Yes I can!
10:57 (GMT+2), Fri, 30 September 2011
Self-esteem describes a person’s overall appraisal of his or her own worth. All people have self-regard, self-worth, self-respect, self-love and self-integrity, but sometimes, these can turn against us, and we feel as though we have no value at all. The secret to a good self-esteem is to focus on the positive aspects of life, and not on the negative ones.
There are five important steps parents can apply to increase a child’s self-esteem.
Step one: Help them see the ripple effect of their actions
Show your children that everything that they do has an effect on others. Make your children aware of the ripple effect of their actions. For instance, when your child shares a toy or a packet of sweets, the receiver of the toy or sweets will feel cared for and good. The child who received the caring behaviour will go back to their families and be more caring and share more easily. This makes the whole family feel more cared for. Show your child how powerful their good deeds and behaviour can be.
Step two: Remind them of their abilities and competencies: “I can!”
Focus on the abilities and competencies of your children. I know it takes effort, focus and concentration, but the results are far reaching. It doesn’t matter how young your child is, he has a multitude of skills and talents.
Encourage your child to do as many things within his ability as possible. Maybe your three-year-old child can already put his clothes in the laundry basket. Encourage your child to do this, and then acknowledge what he did by saying something like: “Can you see how easy that was for you? You can be so proud of yourself!” This comment has great potential to help your child feel good about himself, and to do it again. Teach your children to unhook the “t” from can’t so that instead of saying “I can’t”, they say “I can”. Whatever you say to your mind, your mind will believe.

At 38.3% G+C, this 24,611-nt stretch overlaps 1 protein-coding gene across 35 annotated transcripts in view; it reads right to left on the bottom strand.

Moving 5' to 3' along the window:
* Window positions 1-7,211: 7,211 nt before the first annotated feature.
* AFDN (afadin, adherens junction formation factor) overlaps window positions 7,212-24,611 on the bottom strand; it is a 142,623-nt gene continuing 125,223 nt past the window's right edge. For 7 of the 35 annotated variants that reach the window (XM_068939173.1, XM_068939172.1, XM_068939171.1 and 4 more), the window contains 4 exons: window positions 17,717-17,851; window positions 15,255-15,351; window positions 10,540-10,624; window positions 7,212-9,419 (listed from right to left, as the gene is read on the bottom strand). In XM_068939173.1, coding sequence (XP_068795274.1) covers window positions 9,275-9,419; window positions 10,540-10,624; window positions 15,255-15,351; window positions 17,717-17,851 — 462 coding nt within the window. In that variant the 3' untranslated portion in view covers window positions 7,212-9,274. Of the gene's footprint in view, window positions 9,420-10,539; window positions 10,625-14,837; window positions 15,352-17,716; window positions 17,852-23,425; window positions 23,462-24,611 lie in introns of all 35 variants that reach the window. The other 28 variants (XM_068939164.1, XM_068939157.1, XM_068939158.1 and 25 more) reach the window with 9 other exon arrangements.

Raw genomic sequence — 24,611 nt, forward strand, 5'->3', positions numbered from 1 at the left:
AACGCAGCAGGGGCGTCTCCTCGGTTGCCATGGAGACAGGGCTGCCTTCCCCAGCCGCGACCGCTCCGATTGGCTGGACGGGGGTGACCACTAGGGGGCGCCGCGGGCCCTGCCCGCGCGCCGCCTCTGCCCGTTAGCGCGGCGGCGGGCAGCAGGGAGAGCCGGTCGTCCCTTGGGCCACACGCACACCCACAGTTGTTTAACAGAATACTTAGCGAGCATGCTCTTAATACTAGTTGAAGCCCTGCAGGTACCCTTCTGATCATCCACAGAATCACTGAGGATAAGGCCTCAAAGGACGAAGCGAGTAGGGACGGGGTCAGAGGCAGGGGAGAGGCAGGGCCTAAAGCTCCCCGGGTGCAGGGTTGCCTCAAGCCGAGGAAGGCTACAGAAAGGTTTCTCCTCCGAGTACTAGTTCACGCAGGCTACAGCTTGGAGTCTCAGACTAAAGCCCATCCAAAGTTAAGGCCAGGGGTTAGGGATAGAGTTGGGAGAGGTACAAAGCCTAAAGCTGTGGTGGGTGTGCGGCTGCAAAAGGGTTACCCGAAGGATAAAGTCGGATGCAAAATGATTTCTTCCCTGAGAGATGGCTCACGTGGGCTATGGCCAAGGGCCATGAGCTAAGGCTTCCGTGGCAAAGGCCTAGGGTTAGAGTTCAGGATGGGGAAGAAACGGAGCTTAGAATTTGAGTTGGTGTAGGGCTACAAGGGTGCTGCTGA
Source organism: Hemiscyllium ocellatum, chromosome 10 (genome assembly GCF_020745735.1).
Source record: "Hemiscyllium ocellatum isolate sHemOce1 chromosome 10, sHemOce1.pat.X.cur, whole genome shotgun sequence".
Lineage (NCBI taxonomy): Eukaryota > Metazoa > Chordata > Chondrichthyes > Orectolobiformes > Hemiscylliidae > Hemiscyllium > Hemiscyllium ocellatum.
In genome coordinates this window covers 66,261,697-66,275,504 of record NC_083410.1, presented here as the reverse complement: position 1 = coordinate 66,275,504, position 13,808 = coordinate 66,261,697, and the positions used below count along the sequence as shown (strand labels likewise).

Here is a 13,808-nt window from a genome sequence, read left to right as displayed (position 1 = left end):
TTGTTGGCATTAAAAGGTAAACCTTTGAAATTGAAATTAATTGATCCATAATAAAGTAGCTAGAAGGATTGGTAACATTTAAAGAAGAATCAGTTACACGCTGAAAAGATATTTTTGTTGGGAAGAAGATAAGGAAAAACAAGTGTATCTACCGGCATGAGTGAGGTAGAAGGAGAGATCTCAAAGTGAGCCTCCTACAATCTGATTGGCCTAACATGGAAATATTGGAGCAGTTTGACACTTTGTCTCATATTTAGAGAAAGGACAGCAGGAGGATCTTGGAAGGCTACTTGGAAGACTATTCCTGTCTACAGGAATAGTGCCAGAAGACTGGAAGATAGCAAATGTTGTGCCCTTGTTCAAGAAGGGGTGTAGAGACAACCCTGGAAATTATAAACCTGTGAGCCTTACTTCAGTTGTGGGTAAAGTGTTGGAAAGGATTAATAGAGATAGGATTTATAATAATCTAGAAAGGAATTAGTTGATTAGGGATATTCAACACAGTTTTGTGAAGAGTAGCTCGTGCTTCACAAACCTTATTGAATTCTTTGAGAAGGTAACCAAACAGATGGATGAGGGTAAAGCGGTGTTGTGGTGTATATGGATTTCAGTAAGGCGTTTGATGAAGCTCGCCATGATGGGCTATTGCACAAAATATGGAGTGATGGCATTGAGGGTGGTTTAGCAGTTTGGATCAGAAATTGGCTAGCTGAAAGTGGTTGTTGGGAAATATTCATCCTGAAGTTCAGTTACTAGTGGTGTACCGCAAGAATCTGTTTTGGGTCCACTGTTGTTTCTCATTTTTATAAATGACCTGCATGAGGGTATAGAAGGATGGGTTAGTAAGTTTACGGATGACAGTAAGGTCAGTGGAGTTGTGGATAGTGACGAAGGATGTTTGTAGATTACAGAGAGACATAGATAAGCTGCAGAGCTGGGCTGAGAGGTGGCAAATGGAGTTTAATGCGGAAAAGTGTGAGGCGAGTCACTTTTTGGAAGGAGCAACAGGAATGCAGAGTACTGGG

Step three: Show them how their strength grows because of their daily challenges.
Every person experiences a fair share of difficulties and challenges on a daily basis. Help your children realise that they have the abilities to deal with these difficulties and challenges. Point out an instance to your child where he has already managed to deal with a difficult situation.
Every child must deal with rejection. Help your child to see how his strength and resilience grows when he experiences rejection, and handles it properly. It’s also powerful for children to witness how their parents handle the challenges and difficulties of life. The more parents are role models for their children, and show them effective ways to deal with life’s difficulties, the more effectively children learn to do the same.
Step four: Help them to set realistic goals in realistic time frames
One of the most devastating things people can do to their self-esteem and confidence is to compare themselves to others, and to find themselves lacking, or not good enough. If your child sets unrealistic goals, your child will experience failure, which can be poisonous to a good self-esteem. Teach your child to set realistic goals.
For instance, my son wanted to play first team soccer because one of his best mates played first team soccer. He was devastated when he wasn’t chosen, and he fell into a bottomless pit of self doubt. I made sure that I spent time with him and helped him to become realistic about his goals and expectations. I made him aware that his friend played club soccer as well as school soccer and that his friend practiced every day, including weekends. I asked my son if he wants to play soccer every day, including weekends, to which he quickly replied: “No. I want to spend time with my friends over weekends. I don’t want to play soccer over weekends”. He quickly saw that he had been unrealistic. He decided that he wanted to play third team soccer the next year, and would go to almost every soccer practice during the soccer season. It was realistic for him to aim to third team within the next year, taking his age, interest and commitment into consideration.